A reflector lamp providing an improved beam pattern may be formed with an electric light source, a reflector with a wall defining a cavity, an axis, and a rim defining an opening. The light source is positioned in the cavity between the wall and the opening along the axis. The reflector is further formed to have a reflective surface facing the light source shaped and positioned with respect to the light source to provide a beam of light, and the reflective surface including a number of facets positioned around the axis whereby a cross section perpendicular to the axis through the facets provides N facet sections, wherein N is equal to or greater than 16 and less than or equal to 64. The lamp further includes a lens formed as a light transmissive plate shaped to mate with the reflector along the rim, the lens having a multiplicity lenticules distributed thereon, the lenticules positioned to form a plural number of M spiral arm patterns extending from the lens center to the lens rim, wherein N is greater than M.
FIG. 1 shows a prior art beam pattern from a prior art PAR lamp.
FIG. 2 shows a cross sectional view of a preferred embodiment of a lamp with spiral reflector and lens.
FIG. 3 shows a cross sectional view of a reflector.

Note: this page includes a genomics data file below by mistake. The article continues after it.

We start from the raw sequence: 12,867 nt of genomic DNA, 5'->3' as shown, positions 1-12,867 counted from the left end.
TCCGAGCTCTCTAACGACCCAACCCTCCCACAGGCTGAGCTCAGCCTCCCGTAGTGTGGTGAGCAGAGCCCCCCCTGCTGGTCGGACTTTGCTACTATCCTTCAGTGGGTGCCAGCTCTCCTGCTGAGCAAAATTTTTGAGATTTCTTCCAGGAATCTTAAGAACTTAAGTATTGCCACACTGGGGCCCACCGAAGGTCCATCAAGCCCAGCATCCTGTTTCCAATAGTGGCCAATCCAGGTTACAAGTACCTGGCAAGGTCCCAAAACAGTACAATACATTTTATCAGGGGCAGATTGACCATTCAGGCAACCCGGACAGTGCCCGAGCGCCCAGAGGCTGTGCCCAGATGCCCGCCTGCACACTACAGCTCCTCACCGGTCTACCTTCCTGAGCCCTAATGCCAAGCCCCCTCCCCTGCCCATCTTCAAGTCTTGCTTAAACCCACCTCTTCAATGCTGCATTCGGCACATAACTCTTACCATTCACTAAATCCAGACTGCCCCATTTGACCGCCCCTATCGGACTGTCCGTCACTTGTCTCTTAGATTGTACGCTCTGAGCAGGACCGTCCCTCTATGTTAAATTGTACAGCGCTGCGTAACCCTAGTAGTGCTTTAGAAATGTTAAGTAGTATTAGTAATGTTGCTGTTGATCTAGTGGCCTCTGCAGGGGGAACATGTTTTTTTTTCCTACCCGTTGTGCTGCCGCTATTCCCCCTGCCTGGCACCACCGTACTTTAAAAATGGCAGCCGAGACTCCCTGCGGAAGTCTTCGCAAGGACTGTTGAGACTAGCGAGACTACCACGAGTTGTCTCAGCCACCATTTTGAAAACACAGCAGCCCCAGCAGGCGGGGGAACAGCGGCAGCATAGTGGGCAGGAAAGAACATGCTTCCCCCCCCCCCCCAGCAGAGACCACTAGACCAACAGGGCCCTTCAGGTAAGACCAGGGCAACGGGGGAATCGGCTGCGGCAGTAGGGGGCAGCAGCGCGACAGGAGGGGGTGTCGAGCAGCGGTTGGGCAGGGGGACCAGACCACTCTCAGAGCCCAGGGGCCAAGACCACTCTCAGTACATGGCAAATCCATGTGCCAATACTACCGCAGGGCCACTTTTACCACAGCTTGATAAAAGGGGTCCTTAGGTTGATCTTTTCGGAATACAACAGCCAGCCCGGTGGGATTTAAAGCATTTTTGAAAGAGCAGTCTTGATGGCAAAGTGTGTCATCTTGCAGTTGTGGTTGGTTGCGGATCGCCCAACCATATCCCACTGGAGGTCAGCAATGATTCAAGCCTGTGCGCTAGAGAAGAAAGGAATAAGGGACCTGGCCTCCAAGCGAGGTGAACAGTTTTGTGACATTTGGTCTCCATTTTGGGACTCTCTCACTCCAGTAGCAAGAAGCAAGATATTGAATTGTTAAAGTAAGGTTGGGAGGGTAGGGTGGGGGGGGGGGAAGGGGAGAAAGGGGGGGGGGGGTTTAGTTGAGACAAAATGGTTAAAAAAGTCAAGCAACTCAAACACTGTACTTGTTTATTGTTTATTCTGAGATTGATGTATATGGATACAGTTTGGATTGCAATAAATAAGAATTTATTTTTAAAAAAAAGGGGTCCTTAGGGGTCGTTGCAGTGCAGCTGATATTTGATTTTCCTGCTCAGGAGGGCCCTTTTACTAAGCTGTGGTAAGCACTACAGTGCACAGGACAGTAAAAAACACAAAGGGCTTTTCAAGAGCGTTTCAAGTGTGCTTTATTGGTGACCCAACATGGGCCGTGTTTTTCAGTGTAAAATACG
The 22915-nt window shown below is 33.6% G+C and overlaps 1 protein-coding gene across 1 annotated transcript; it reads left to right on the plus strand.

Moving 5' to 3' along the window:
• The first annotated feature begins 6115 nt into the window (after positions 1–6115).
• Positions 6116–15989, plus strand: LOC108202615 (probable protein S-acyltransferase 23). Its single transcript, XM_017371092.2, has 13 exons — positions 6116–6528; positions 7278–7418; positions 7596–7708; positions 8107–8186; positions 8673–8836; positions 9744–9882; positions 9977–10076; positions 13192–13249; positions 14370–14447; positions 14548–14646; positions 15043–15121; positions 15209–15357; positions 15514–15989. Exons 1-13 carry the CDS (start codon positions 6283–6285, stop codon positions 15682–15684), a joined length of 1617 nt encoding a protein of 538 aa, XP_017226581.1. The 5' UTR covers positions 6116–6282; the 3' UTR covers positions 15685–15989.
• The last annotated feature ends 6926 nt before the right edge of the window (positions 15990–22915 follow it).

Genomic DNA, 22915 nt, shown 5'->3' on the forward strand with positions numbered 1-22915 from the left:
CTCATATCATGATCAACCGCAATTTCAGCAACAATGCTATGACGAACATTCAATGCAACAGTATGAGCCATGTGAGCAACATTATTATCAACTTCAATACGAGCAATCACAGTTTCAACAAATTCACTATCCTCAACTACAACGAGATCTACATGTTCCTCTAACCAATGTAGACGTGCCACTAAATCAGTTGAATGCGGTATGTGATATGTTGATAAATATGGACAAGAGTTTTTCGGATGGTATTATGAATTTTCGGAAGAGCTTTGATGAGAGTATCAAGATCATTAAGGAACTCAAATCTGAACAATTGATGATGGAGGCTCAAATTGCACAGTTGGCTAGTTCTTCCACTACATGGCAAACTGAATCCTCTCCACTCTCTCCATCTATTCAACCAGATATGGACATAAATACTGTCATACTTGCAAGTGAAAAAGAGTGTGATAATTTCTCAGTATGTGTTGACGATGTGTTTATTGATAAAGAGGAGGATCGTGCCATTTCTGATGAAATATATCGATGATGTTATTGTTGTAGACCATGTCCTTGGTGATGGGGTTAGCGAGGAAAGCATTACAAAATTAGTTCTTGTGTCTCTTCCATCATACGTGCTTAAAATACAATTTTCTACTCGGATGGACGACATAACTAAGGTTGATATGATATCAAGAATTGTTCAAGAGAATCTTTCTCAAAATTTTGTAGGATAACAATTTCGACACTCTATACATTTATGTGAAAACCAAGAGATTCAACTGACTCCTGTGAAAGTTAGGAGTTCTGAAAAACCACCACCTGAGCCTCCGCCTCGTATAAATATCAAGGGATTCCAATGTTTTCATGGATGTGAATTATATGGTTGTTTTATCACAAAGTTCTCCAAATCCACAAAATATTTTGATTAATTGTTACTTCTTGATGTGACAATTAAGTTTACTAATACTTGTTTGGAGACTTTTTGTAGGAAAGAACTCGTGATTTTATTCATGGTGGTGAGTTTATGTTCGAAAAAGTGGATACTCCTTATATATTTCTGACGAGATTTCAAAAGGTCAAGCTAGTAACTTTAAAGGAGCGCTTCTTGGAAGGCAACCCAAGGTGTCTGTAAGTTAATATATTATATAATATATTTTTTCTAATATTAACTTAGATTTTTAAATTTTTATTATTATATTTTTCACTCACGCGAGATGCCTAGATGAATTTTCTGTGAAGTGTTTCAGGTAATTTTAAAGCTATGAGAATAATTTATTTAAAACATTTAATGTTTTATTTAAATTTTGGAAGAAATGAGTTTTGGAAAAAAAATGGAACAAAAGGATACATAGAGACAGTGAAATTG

FIG. 4 shows a top view looking into a reflector.
FIG. 5 shows a top view of a lens.
FIG. 6 shows a beam pattern from the spiral reflector, and spiral lens PAR lamp.
FIG. 2 shows a cross sectional view of a preferred embodiment of a lamp with spiral reflector and lens. The preferred embodiment of lamp 10 includes a light source 12, a reflector 14 with a pattern of spiraling facets, and a lens 16 with a pattern of spiraling lenticules. The light source 12 may be made out of tungsten halogen or arc discharge, but any compact, electric light source 12 is acceptable. The preferred light source 12 has the general form of a single ended press sealed tungsten halogen bulb. Doubled ended and other forms may be used.
FIG. 3 shows a cross sectional view of a reflector 14. The reflector 14 may be made out of molded glass or plastic to have the general form of a cup or hollow shell. The light source 12 is enclosed the reflector 14. The reflector 14 has an interior with a highly reflective inner surface 18. The inner surface 18 of the reflector 14 is generally contoured with one or more sections curved parabolic surface(s) of rotation. The preferred lamp 10 has an axis 20 about which the reflector 14 surface is roughly symmetric. Formed on the reflective inner surface 18, are a plurality of facets 22. The facets 22 may be formed to extend radially (straight sun burst pattern). In the preferred embodiment, the facets at least partially spiral around the lamp axis 20. The reflector 14 cavity has at its forward end a rim 24 defining an opening 26 for the passage of light to the exterior. The preferred a forward opening 26 has a circular form. The reflector 14 may also include a rearward facing neck 28 or similar stem or other support or connection features for electrical and mechanical connection and support.